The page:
Product development, selling and administrative expense in fiscal 2015 was $616.7 million , or 19.4% of net sales, compared to $608.9 million , or 16.1% of net sales, in fiscal 2014 . The increase in product development, selling and administrative expense of $7.8 million , or 1% , was primarily due to the incremental expenses associated with the Company's recent acquisitions of Montabert and MTI in fiscal 2015 and 2014, respectively, an increase in bad debt expense, higher pension expense as a result of the magnitude of the fiscal 2015 mark to market adjustment, an increase in legal and professional fees, higher share-based compensation expense and incremental expenses for restructuring activities undertaken in the current fiscal year. These increases were partially offset by lower performance based compensation, favorable foreign currency impacts and cost savings from headcount reductions and other restructuring activities. Restructuring activities continued in 2015 to better align the company's workforce and overall cost structure with current and expected future demand.
In the fourth quarter of fiscal 2015, we incurred a $1.3 billion impairment charge, covering goodwill, other intangible assets and certain items of property, plant, and equipment. This charge was primarily recorded by the Underground segment. See the notes to the accompanying financial statements for further information.
Net Interest Expense
Net interest expense in fiscal 2015 was $53.4 million , compared to $55.3 million in fiscal 2014 . The decrease in net interest expense of $1.9 million , or 3% , was primarily due to the reduction in the borrowing spreads and commitment fees as a result of the third quarter fiscal 2014 refinancing, as well as increased interest earned on interest bearing assets.
Debt Retirement
During the fourth quarter of 2015, the Company elected to redeem the entire $250.0 million aggregate principal amount of its 6.0% Senior Notes due 2016 to reduce interest expense and improve bank and credit rating leveraging metrics. The cost of

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redemption, including the payment of the make whole premium, was funded with a combination of cash on hand and borrowings under the Company's unsecured revolving credit facility.
Provision for Income Taxes
The provision for income taxes in fiscal 2015 was $0.9 million , compared to $134.1 million in fiscal 2014 . Our effective rate was (0.1)% in fiscal 2015 , compared to 28.4% in the prior year. The adoption of mark to market accounting impacted the effective rate for each year as a result of the required adjustment to income before taxes and the volatility of the adjustment. The adoption of mark to market accounting increased our 2015 effective tax rate by 190 basis points and increased our 2014 effective tax rate by 10 basis points.
A net discrete tax expense of $0.2 million was also recorded in fiscal 2015 , compared to a benefit of $21.4 million in fiscal 2014 . Excluding the impact of discrete items, the effective tax rate is (0.1)% in fiscal 2015 versus 32.9% in fiscal 2014. The decrease in the effective tax rate for the year, excluding discrete items, was primarily attributable to impairment charges on certain assets of the Company's Underground business segment. The discrete tax expense in fiscal 2015 was primarily attributable to the establishment of valuation allowances against the deferred tax assets of various foreign subsidiaries for which a benefit is not currently available, offset by U.S. foreign tax credits in connection with dividends received from non-U.S. subsidiaries.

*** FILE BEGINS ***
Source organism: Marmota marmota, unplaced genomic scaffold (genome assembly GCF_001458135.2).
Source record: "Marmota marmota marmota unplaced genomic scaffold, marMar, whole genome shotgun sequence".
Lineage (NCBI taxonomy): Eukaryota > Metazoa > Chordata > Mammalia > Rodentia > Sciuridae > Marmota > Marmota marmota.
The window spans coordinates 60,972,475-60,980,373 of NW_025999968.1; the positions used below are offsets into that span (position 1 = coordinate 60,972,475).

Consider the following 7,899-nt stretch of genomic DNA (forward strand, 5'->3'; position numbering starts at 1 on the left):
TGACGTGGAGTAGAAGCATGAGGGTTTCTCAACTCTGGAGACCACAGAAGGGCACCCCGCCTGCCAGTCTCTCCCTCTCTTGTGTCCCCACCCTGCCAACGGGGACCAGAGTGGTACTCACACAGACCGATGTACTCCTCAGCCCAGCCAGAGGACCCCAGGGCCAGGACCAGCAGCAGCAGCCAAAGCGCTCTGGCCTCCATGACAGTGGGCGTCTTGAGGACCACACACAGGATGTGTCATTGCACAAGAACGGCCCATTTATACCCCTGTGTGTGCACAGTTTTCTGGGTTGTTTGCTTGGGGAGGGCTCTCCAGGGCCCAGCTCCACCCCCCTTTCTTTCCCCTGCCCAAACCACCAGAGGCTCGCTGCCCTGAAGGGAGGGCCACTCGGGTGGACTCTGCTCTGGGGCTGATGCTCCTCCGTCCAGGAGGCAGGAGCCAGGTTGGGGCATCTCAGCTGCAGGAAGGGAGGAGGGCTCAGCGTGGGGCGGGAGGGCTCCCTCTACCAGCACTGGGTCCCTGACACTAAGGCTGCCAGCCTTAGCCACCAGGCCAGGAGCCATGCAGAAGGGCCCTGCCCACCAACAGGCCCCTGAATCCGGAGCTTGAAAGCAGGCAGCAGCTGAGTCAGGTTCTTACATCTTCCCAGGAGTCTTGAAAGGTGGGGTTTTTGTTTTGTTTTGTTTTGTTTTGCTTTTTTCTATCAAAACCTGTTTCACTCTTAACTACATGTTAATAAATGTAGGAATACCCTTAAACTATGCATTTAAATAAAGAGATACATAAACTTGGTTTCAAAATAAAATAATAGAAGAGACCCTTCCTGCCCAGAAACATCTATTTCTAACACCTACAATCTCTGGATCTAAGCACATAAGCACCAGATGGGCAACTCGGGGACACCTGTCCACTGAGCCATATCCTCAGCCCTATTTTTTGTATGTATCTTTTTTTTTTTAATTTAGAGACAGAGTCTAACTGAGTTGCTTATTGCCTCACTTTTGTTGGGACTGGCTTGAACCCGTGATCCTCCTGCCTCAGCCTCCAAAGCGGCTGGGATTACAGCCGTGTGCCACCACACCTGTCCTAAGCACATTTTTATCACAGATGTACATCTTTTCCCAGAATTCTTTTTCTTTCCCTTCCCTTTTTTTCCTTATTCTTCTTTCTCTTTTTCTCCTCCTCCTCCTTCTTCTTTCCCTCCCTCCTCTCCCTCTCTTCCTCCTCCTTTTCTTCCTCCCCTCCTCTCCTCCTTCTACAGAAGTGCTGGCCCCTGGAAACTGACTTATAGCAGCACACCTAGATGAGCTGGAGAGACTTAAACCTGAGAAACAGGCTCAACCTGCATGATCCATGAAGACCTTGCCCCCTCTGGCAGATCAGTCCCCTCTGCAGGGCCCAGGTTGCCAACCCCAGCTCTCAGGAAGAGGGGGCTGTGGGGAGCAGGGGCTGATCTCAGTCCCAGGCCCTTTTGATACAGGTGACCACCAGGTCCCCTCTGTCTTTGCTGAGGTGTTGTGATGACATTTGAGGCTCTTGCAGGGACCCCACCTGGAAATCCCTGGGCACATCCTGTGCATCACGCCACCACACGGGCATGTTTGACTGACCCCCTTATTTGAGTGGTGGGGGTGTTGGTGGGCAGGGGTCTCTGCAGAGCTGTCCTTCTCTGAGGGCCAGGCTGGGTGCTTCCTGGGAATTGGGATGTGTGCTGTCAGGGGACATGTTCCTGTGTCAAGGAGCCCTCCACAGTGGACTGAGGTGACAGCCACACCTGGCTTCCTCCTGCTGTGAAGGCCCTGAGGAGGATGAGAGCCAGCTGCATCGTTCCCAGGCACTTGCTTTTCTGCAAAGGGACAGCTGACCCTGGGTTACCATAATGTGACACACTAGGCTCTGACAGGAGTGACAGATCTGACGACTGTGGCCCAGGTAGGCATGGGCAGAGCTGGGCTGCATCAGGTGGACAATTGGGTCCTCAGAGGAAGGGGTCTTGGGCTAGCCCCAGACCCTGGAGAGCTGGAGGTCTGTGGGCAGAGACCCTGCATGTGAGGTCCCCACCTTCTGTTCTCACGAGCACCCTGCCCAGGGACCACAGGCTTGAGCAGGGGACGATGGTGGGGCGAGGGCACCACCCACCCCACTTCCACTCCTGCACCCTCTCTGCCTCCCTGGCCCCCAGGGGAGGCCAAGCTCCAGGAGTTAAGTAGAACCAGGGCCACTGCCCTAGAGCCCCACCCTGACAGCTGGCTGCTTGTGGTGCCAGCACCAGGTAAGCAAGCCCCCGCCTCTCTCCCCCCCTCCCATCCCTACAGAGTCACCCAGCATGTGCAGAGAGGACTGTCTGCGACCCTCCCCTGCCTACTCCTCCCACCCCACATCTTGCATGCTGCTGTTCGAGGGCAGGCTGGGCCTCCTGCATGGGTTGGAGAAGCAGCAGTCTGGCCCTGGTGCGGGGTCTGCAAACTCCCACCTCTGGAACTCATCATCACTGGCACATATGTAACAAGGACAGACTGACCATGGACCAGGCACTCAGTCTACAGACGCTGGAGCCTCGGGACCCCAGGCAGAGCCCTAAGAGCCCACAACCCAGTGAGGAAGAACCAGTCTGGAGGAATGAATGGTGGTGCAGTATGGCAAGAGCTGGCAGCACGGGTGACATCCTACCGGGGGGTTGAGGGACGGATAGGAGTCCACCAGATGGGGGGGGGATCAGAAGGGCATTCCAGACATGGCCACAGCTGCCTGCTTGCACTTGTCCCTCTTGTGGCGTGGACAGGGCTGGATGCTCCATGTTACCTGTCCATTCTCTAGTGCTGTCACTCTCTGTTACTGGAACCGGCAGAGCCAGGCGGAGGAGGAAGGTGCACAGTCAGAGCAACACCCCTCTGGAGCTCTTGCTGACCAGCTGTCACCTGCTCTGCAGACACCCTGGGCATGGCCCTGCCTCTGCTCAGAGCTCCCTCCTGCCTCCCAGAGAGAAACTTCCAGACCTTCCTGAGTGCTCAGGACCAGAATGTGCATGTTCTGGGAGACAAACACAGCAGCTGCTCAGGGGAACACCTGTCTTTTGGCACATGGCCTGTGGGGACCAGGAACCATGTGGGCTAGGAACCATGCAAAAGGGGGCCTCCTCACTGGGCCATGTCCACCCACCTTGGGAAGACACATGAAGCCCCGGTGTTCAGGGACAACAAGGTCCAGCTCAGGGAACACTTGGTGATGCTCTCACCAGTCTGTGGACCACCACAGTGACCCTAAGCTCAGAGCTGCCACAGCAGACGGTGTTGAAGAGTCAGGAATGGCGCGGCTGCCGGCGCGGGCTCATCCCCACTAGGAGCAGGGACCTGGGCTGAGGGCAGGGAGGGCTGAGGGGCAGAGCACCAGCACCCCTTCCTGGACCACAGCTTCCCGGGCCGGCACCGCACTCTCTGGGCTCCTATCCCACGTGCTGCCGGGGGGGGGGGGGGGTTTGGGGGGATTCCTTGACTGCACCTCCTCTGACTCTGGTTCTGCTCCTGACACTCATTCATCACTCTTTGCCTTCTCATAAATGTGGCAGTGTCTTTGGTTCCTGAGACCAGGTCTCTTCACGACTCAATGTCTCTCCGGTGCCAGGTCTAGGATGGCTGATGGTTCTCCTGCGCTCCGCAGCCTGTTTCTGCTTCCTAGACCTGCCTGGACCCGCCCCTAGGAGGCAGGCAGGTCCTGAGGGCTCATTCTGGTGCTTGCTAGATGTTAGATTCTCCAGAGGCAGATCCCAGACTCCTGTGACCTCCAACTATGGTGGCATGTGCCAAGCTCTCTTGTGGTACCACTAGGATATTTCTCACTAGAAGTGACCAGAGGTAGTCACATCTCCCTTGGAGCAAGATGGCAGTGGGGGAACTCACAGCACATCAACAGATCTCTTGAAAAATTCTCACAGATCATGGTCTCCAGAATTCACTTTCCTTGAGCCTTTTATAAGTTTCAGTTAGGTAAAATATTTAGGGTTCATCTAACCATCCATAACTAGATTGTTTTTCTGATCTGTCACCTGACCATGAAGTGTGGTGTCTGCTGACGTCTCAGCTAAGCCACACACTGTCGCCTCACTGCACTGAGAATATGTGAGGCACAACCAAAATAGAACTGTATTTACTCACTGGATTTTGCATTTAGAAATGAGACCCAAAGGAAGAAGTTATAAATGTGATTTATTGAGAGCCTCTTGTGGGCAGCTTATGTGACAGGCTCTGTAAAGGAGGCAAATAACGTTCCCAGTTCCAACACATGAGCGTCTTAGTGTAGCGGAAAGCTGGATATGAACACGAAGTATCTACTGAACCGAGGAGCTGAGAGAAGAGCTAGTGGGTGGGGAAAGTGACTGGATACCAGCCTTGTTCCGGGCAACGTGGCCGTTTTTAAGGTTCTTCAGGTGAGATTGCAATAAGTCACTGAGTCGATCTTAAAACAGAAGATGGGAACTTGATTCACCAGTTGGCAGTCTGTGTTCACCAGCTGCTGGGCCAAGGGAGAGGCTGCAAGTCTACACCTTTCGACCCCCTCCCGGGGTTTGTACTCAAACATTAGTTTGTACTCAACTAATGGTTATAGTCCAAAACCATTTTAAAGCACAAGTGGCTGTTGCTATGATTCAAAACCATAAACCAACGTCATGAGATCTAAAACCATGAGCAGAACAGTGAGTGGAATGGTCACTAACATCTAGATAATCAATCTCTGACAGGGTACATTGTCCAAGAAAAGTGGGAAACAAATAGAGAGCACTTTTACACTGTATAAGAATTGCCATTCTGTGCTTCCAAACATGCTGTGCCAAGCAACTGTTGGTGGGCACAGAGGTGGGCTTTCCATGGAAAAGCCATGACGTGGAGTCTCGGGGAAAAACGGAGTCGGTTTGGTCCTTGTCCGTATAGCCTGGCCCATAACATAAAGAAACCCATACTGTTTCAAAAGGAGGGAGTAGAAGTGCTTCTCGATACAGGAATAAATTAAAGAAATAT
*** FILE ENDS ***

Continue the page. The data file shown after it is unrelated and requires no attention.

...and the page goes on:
Bookings
Bookings represent new customer orders for original equipment and services. Service bookings include orders for parts, components, and rebuilds, but are exclusive of long-term maintenance and repair arrangements and life cycle management arrangements awarded to us during the reporting period. We record bookings when firm orders are received and add the bookings to our backlog. Bookings for fiscal 2015 and 2014 are as follows:
In thousands
2015
 
2014
 
$ Change
 
% Change
Bookings
 
 
 
 
 
 
 
Underground
$
1,574,461

 
$
1,836,610

 
$
(262,149
)
 
(14
)%
Surface
1,274,418

 
1,917,994

 
(643,576
)
 
(34
)%
Eliminations
(152,127
)
 
(140,590
)
 
(11,537
)
 
 
Total Bookings
$
2,696,752

 
$
3,614,014

 
$
(917,262
)
 
(25
)%
Underground bookings in fiscal 2015 were $1.6 billion , compared to $1.8 billion in fiscal 2014 . The decrease in Underground bookings of $262.1 million , or 14% , in the current year reflected a decrease in original equipment bookings of $114.7 million , or 21% , and a decrease in service bookings of $147.4 million , or 11% . Original equipment bookings decreased in all regions except North America and Australia. The decrease in original equipment bookings was led by China, which decreased by $109.2 million. Service bookings decreased in all regions except Eurasia, which increased in part due to the acquisition of Montabert. The decrease in service bookings was led by North America, which decreased by $85.4 million. Compared to prior year, Underground bookings in fiscal 2015 included a $141.1 million unfavorable impact of foreign currency translation, due primarily to the decline in the value of the Australian dollar and South African rand relative to the U.S. dollar.